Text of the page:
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Clin J Sport Med. 2013 Jul;23(4):261-6. doi: 10.1097/JSM.0b013e31828a2bfb.

Does Ramadan affect the risk of injury in professional football?

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  • 1Sport Medicine Department, ASPETAR, Qatar Orthopaedic and Sport Medicine Hospital, Doha, Qatar.



To investigate whether fasting during Ramadan influences injury incidence in professional Muslim and non-Muslim footballers.


Prospective cohort study.


Professional First Division League of Qatar.


About 527 male football players (462 Muslim and 65 non-Muslim) from 7 league clubs (first year of data collection) and 8 clubs (second and third years).


Daily collection of training and match exposure from August 2008 until April 2011 by club medical staff. Injuries during training and match play were recorded on standardized injury cards.


Injury incidence was calculated as number of injuries per hour exposed to risk, and expressed as rate per 1000 hours. The probability of injury for different Arabic months between Muslims and non-Muslims was calculated using Generalized Estimating Equations (GEEs).


There was no significant difference in total, match, and training injury incidence between the Ramadan and non-Ramadan periods. Non-Muslim footballers had a significantly higher injury incidence rate than Muslim footballers both during Ramadan (8.5 vs 4.0 injuries/1000 hours, P = 0.009) and non Ramadan (6.6 vs 4.9 injuries/1000 hours, P = 0.004) periods. The GEE analysis revealed that after adjusting for age and random factors (month and club), the probability of match injury among non-Muslims was the highest in Ramadan and the 2 consecutive following months (adjusted odds ratio of injury among non-Muslims compared with Muslims was 3.7 [95% confidence interval (CI), 1.7-7.9], P = 0.001 during Ramadan (ninth) month; 2.4 (95% CI, 1.1-4.9), P = 0.021 during 10th month; and 2.7 (95% CI, 1.2-5.8), P = 0.013 during 11th month). Finally, there was no change in injury patterns over the months of the Islamic calendar.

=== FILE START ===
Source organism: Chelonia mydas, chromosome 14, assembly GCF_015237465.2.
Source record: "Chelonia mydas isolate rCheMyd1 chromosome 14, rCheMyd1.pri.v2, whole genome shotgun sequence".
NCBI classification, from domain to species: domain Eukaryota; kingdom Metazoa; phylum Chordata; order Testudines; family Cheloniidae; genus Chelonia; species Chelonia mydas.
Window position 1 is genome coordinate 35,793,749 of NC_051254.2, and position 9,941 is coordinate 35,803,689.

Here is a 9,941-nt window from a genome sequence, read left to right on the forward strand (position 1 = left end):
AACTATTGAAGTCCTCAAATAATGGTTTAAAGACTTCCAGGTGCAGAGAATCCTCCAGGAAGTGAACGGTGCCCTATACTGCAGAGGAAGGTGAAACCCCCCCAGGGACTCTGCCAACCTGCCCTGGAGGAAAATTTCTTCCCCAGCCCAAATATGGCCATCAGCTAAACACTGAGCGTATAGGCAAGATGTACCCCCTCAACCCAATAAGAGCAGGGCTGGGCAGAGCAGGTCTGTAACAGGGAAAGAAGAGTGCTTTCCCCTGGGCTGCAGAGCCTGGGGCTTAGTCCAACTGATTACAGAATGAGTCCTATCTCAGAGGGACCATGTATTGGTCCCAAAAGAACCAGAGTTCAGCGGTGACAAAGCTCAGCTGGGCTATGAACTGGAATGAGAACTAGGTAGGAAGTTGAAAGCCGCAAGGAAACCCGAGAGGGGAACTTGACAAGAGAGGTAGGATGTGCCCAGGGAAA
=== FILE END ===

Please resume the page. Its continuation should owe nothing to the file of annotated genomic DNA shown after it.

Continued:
Ramadan does not impact injury incidence for Muslim footballers in Qatar, suggesting the current adjustments and scheduling of football activities during Ramadan are sufficient. The increased match injury among non-Muslims during and 2 months post-Ramadan may suggest less effective coping strategies.

[PubMed - indexed for MEDLINE]
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